Phil Tufnell and Wayne Larkins were the culprits on my first England tour. Because I was a first-time tourist, and because I have no sense of smell, I was forced to room alternately with ‘Tuffers’ and ‘Ned’ for the whole five months.

Another cracking piece from Mike Atherton in The Sunday Telegraph.

Cameroon, The Falkland Islands, Peru and Swaziland

Who? Well, these four are the latest Affiliate members of the ICC. I wrote a couple of pars on each for Cricinfo, and they’re not as estranged a family member as you might think.

As the ICC family expands to 101 countries, Cricinfo looks at the four newest Affiliate members who were elected at the annual conference last month

Cameroon

The airstrip on the Falkland Islands
© Falkland Islands Government

Cricket doesn’t stand much of a chance of forging a stranglehold on a country so crazed by football. Or does it? Cricket in Cameroon is most certainly on the up, with a national league competition now in place – and the formation of their first cricket federation (Fecacricket) in 2005. Much of the work has been done by the British high commission’s embassy in its capital, Yaoundé, providing equipment and logistics. Indeed, in May this year, the British high commissioner to Cameroon, Syd Madicott, was kitted out for a match in order to help publicise the game. And they have plans for expansion, too, with their president, Victor Agbor Nso, promising to bring the game to other towns in the country. Agbor Nso has also organised teaching seminars for coaches, administrators and umpires.
Number of grounds: 3
Number of senior teams: 4

The Falkland Islands

Cricket’s second most southerly outpost is more familiar with penguins than pavilions and lbws. But they were warmly welcomed into the ICC’s ever expanding bosom, in spite of possessing just one proper pitch: a synthetic wicket laid in 1985 at Mount Pleasant Airfield Oval, about 30 miles outside the country’s capital, Port Stanley. Around Christmas each year, the island hosts the South Atlantic Ashes, a match between teams representing the governor of the country and the Commander of the British forces. However, though the Falklands Cricket Association was formed in 2001 in an attempt to better organise the set-up, a lack of funds has prevented their expansion.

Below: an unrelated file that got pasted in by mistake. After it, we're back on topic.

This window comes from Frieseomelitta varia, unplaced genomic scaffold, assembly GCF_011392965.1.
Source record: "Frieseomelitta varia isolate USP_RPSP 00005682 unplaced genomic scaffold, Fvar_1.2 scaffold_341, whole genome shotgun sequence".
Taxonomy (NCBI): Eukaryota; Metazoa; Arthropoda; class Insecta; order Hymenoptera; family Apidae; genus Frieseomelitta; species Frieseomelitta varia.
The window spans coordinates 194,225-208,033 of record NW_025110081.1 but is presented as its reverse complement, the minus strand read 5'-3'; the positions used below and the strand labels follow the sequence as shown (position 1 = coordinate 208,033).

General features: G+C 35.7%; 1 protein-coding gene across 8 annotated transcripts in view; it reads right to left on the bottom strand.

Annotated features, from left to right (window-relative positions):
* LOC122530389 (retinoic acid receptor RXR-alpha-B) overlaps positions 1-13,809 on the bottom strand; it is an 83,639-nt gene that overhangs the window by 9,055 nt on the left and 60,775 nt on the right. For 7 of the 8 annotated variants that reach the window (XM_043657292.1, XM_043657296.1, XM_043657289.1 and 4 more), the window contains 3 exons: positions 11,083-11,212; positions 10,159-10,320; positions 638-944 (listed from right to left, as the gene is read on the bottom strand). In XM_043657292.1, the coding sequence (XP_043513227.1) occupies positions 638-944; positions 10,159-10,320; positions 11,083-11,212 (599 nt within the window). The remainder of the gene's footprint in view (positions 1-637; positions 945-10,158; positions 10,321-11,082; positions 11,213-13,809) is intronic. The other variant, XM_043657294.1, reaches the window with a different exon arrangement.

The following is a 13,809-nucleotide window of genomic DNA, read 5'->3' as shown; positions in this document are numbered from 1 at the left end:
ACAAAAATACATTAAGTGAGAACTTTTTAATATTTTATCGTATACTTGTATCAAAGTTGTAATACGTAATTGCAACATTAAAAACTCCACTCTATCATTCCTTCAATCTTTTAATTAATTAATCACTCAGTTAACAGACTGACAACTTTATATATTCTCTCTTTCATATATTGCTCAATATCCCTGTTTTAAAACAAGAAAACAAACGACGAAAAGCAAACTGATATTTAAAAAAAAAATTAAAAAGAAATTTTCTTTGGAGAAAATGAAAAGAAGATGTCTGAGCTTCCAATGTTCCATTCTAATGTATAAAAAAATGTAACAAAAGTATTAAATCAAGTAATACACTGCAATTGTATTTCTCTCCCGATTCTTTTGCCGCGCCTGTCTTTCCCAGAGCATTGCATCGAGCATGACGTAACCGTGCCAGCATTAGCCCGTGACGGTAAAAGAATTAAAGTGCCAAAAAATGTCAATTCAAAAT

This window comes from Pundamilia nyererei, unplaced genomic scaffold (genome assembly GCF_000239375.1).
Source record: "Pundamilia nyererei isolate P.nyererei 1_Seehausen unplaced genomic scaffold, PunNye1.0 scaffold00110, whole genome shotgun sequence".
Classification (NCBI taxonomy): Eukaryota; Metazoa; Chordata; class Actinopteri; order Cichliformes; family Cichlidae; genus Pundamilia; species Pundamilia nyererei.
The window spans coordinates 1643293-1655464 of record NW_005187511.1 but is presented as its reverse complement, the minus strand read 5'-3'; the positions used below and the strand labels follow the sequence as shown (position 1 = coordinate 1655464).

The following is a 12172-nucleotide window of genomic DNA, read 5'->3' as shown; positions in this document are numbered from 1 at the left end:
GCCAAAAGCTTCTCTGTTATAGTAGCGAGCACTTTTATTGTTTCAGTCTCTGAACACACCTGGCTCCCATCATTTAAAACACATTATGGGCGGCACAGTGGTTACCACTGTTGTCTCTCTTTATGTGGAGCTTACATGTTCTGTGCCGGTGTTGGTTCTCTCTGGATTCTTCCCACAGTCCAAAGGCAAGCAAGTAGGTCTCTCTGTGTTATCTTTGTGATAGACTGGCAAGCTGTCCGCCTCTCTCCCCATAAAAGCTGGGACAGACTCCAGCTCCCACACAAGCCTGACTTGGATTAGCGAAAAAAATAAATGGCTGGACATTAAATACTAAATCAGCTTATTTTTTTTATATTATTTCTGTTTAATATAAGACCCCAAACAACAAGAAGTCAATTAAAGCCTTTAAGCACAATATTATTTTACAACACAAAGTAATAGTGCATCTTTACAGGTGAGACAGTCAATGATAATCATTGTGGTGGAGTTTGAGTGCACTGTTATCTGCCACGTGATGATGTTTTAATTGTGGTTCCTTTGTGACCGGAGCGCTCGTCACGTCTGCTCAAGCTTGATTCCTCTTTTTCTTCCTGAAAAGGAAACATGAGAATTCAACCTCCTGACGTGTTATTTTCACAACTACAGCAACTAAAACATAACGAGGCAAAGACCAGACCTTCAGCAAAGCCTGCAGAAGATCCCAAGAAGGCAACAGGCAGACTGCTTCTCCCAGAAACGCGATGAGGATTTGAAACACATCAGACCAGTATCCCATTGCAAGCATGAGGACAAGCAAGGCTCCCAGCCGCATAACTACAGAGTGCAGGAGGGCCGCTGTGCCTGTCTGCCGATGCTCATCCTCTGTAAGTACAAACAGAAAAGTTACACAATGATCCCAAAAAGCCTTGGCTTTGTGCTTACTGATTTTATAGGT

Number of grounds: 1
Number of senior teams: 4

Peru

Cricket in Peru dates back to 1859 when the Lima Cricket and Football Club was formed. Nowadays, much of the interest stems from the local Indian expats who have combined forces with the British. However, in 2005, they boasted only 25 players (considered by Wisden as “hard core…plus tourists are welcome”), and share the pitch with the footballers. The corrugated pitch makes for difficult batting, to say the least, but nevertheless they have one hotly contested fixture: India & Pakistan v Rest of the World, including one Peruvian, Jorge Pancorvo who Wisden described in 2005 as “an excellent wicketkeeper (aged 51, but still fit)”. Freddie Brown, the former England captain and allrounder, was born in Lima and, in 2005, the local club had completed 15 years of play without losing a single minute to rain.
Number of grounds: 2
Number of senior teams: 4

Swaziland

Like many smaller nations, cricket in Swaziland has so far belonged to a privileged minority: those who can afford entry into the exclusive country retreats and clubs. But in January 2005, a group of enthusiasts decided enough was enough and a new slogan was formed: “Cricket for All”, designed to take the game to as many people as possible. In 2006 they received further encouragement when the Sport Council of the government donated a piece of land to be used as their home ground. However, the country still has very few decent-quality pitches and outfields, preventing them expanding as well they might – and a row broke out recently regarding the lack of equipment available. As much as they struggle, the Swaziland Cricket Association (SCA) continue to do their best, with their president promising to take the game to “street children” in an attempt to give them a brighter future.
Number of grounds: 4
Number of senior teams: 5

ICC criteria for application for Affiliate membership

  • Cricket must be played in accordance with the laws of cricket
  • There must be a minimum of four senior teams playing in a structured competition
  • At least six competition matches must be completed in a season
  • The applicant body must be able to field a national senior team
  • The applicant must be recognised as the sole governing body for cricket in the country
  • The association must have a formal written constitution; a designated secretary; contact details and a suitable administrative structure
  • They must have at least one ground on which matches are played
  • Annual accounts must be submitted every year

Shiv Chanderpaul is…Kurt Cobain?

Arise ye geeks. I’ve just found out that one of the (many) anagrams of Shivnarine Chanderpaul is Nirvana Relaunched Hips.

Not quite as good as my Parmesan Tony (Monty Panesar), but it could catch on.

Twenty20 short-sightedness

I see Sir Viv has called for England to pick a team of 20-20 specialists for the World Cup later this year. It shouldn’t take a genius to point this out to the ECB. We have players capable of winning the thing, so why not give them a run out now against the Windies, rather than using this as a warm-up for the ODIs?

Colly, who seems to have graduated from the Alec Stewart academy of interviewing, says that these are the best ODI players in the country and that they’ll adapt. Wrong! 50-50 is a different game from 20-20, so pick a different team! The only concession they made in team selection was to drop Monty, presumably because he doesn’t bat or field. Have they learned nothing from Fletcher’s mistakes?! Spin is vital in 20-20 and he’s our best spinner. Play him! How long before they wheel Gilo out again? Sheesh.